Maybe it’s wanting to become part of the soil, become part of the last thing that’s whole and sacred and real again.
“I met this girl before I left,” Evan told us, as we wiped the sweat from our brows and gazed out across Athens, “and all I want to do when I get home is fall off the edge of the world with her and pick mangoes.” (To this day, Evan’s words about some phantom girl remain solidified in my mind as the only proof that love exists.)
Maybe it’s the need to create something, to grow something of your own. Courtney told she’d have animals on her farm. (She’d probably have two of each, like Noah’s ark, but there’d always be calves, foals and colts in the spring. There’d be chicks and kids and lambs and kits and enough baby animals to constitute a children’s secretly educational bedtime story.)
I told her that on my farm I would grow crops. I like the idea of dirt under my fingernails, and fresh green curls of life peeking out of the top of black, moist soil.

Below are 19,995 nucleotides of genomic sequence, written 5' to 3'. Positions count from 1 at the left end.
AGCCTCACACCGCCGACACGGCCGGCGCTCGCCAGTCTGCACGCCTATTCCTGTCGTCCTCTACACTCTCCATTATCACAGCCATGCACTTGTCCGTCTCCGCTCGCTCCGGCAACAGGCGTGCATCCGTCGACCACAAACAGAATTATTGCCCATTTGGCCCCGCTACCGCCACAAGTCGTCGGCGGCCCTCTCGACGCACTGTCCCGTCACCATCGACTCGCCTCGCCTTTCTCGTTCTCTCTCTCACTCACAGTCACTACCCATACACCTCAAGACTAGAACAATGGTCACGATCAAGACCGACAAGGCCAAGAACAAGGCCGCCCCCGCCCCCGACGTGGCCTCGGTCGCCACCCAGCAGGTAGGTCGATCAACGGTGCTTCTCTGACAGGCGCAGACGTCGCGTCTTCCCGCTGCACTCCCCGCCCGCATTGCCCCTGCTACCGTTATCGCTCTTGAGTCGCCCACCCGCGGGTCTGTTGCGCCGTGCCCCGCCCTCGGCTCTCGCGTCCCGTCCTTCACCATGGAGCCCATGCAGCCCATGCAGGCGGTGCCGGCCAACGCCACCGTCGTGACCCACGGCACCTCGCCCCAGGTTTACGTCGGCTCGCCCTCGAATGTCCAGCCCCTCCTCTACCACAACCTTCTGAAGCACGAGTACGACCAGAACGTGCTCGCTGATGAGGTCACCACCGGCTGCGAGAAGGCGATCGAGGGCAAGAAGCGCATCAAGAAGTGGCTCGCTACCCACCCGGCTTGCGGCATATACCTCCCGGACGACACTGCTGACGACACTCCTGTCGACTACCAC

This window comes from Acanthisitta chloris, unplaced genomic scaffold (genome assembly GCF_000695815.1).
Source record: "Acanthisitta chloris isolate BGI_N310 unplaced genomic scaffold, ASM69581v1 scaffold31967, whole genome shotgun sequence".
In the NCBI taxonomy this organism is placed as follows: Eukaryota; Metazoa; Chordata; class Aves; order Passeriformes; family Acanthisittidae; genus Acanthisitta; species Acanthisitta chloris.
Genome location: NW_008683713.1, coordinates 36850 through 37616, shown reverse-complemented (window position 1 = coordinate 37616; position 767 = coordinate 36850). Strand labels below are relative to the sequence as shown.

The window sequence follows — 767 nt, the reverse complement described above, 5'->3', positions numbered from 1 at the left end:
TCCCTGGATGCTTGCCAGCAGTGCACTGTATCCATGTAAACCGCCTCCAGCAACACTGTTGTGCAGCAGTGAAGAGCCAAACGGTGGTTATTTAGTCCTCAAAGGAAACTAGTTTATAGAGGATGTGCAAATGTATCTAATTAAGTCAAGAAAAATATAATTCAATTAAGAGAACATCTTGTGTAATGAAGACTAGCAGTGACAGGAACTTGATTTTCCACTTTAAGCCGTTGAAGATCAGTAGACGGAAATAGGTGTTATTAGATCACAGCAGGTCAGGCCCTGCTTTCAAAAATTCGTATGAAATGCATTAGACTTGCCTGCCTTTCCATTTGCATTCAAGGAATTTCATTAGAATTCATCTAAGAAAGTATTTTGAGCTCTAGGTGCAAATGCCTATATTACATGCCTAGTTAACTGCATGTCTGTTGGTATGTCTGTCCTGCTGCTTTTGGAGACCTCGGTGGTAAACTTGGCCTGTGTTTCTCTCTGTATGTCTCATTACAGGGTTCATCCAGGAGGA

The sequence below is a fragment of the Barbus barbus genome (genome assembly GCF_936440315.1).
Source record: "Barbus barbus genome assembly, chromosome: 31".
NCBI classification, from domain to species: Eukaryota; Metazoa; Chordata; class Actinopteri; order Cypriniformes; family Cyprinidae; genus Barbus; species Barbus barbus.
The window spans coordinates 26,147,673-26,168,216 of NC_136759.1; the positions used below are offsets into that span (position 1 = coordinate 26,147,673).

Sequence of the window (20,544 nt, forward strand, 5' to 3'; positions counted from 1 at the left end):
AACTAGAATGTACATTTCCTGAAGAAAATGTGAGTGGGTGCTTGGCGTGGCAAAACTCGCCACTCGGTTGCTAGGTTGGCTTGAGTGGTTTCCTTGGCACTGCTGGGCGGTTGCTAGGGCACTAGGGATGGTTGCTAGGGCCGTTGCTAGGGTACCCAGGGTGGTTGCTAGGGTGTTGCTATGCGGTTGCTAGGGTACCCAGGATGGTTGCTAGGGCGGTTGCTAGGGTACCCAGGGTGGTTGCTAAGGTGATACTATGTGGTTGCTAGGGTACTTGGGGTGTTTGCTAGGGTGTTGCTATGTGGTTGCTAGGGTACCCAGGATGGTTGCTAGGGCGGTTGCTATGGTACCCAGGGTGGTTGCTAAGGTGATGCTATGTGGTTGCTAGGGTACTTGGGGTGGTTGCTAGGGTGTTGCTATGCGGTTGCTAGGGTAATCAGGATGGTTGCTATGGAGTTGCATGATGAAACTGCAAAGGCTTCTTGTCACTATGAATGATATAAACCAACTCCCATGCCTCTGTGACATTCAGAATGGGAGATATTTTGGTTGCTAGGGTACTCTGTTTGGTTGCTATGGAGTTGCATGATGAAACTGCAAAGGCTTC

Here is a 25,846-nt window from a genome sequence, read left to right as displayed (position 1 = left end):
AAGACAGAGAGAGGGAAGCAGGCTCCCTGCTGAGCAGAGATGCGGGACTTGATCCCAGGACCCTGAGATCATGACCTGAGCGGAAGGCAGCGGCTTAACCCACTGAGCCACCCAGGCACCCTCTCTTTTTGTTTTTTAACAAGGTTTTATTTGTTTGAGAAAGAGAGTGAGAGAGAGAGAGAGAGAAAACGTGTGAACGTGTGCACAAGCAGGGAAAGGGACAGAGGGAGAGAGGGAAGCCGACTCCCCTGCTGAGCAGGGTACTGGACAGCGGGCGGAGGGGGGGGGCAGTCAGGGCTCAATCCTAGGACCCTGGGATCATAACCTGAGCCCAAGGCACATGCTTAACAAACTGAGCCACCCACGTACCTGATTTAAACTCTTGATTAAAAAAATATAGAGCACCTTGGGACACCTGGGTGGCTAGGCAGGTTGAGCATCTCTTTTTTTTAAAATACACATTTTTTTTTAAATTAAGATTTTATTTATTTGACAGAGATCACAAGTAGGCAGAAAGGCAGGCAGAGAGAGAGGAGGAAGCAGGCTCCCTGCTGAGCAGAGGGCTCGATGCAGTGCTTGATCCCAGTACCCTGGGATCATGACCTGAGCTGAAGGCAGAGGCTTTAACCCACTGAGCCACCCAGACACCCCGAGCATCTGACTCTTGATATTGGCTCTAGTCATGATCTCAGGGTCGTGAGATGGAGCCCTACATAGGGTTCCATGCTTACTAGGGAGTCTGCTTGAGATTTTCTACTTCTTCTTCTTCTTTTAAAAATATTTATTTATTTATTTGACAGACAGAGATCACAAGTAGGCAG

When I was a kid, I used to hope that whenever I swallowed a watermelon seed, it would take root and the tendrils would clasp into my stomach, until I could open my mouth and feel the rustle of the leaves in my throat. (I started swallowing the thick, black seeds on purpose.)
When that didn’t work, I used to plant apple seeds. (I’m the only kid I know who actually grew an apple tree from seeds that I saved from a school lunch.) Two leafs appeared on the top of a bark-like stem, and I had great aspirations for it.
I feel like swallowing watermelon seeds, throwing breadcrumbs to pigeons and ducks. I feel like planting apple seeds, and having dirt under my nails and rough soles on my feet.
But more than anything, I feel like falling off the edge of the world and picking mangoes.